It toppled Miami, which held the title last year, and surpassed Flint, Michigan, Rockford and Chicago in Illinois and Modesto, California, which rounded out the five most unhappy urban areas.
According to Forbes.com, which compiles the yearly ranking, Detroit's problems are hardly news. It has been in a four-decade decline paralleling the slide in the U.S. auto industry, the New York Post reports.
Earlier this week, a panel of experts said the automotive city was facing a fiscal emergency and potential bankruptcy, as well as a possible financial takeover by the state.
Forbes.com said that Flint, which is being run by an emergency manager appointed by the state governor more than a year ago, faces similar problems and has some of the worst crime rates in the country and a jobless rate of 11.3 percent.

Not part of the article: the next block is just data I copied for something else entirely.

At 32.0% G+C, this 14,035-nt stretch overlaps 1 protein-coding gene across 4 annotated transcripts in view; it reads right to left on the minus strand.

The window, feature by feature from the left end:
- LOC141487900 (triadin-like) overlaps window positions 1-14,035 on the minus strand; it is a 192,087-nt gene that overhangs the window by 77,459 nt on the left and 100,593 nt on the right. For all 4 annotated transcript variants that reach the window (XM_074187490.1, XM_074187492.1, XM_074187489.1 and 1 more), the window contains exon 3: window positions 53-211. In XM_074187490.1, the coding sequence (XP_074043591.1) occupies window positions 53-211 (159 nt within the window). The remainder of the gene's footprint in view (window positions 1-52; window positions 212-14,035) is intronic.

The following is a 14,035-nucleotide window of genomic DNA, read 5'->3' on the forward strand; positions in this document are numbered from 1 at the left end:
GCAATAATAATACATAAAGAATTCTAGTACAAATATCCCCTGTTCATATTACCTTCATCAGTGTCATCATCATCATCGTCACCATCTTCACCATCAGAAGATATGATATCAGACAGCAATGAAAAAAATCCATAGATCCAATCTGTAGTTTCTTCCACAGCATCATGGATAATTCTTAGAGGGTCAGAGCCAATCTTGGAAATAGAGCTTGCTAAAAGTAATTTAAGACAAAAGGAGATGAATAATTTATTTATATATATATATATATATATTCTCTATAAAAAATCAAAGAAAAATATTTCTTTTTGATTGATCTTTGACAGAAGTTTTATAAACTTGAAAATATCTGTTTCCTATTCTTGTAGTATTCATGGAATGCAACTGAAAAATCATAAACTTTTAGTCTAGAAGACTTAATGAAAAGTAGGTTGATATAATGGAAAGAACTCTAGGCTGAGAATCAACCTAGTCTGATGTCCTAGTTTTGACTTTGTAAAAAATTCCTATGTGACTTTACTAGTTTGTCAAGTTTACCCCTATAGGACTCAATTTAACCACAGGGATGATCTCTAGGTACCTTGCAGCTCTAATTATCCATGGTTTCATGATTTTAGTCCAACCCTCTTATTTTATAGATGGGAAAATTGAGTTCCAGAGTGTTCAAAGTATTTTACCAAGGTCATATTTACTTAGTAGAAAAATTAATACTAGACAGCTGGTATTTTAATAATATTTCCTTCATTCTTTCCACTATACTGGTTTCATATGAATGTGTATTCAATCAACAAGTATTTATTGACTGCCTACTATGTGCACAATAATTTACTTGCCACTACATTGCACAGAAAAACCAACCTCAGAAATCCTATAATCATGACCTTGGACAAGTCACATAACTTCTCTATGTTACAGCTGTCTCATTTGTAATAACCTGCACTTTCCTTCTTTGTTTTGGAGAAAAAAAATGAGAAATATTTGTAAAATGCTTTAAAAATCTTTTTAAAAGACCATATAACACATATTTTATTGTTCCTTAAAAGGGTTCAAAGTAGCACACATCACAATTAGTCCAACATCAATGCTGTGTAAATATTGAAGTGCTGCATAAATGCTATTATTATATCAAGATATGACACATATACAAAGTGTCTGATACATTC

To compile the list, Forbes looked at 200 of the country's largest urban areas and ranked them on factors including crime rates, foreclosures, taxes, home prices, commute times, weather and decreasing populations.
According to the report, violent crime, high foreclosure rates and declining home prices pushed Chicago into the fourth spot, along with the high expense of living there.
New York, which came in at No. 10, was also cited for its high cost of living. The Big Apple has one of the country's highest income tax rates and longest average commuting time at 36 minutes, it added.